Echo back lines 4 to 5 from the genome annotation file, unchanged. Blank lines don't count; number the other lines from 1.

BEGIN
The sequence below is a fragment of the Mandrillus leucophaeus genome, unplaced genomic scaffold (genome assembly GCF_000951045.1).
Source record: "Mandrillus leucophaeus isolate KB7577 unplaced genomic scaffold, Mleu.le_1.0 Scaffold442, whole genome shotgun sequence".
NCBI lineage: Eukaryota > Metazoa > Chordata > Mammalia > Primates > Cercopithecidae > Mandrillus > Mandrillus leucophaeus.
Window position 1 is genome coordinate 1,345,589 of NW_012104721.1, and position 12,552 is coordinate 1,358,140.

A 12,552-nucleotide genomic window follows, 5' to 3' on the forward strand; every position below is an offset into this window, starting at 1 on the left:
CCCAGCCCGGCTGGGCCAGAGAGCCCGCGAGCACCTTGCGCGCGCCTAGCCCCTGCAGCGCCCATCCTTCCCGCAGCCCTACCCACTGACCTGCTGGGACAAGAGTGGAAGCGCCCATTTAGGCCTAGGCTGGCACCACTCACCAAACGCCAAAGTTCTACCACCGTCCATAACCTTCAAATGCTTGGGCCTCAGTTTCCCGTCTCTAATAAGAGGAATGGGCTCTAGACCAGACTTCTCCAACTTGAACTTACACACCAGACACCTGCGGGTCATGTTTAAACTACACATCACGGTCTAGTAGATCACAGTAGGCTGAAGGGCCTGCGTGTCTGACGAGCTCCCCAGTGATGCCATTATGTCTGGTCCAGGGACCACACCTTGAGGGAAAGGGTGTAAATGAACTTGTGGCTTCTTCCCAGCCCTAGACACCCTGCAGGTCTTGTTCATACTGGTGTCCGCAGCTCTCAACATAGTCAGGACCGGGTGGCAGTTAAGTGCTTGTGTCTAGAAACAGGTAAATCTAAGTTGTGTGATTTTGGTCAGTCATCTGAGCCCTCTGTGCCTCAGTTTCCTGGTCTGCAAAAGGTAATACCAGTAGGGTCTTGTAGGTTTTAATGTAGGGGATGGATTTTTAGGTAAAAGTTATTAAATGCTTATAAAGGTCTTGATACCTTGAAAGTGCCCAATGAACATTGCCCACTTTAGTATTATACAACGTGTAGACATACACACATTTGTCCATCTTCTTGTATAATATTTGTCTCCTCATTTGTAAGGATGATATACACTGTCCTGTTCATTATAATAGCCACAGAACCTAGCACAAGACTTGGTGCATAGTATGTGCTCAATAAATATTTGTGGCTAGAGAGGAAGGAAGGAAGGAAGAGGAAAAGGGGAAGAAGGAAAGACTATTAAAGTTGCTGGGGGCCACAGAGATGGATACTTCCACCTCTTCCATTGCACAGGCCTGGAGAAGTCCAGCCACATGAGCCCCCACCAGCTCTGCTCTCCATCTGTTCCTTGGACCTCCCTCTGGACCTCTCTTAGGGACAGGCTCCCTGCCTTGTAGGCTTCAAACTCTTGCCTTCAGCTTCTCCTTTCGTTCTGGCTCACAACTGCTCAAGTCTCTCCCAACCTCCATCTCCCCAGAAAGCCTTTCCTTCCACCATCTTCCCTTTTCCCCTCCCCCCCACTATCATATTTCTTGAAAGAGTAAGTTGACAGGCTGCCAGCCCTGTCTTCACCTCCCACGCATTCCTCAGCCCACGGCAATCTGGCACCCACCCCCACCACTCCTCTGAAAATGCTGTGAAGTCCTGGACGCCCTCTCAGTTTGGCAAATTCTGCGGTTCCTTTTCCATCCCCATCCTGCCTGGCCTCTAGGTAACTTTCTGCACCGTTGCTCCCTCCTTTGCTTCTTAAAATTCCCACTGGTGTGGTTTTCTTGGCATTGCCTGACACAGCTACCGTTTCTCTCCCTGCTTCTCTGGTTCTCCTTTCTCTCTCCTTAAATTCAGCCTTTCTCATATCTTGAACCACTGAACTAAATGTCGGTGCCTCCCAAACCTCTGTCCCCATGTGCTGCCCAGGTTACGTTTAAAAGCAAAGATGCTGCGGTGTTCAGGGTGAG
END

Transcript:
Window position 1 is genome coordinate 1,345,589 of NW_012104721.1, and position 12,552 is coordinate 1,358,140.

A 12,552-nucleotide genomic window follows, 5' to 3' on the forward strand; every position below is an offset into this window, starting at 1 on the left: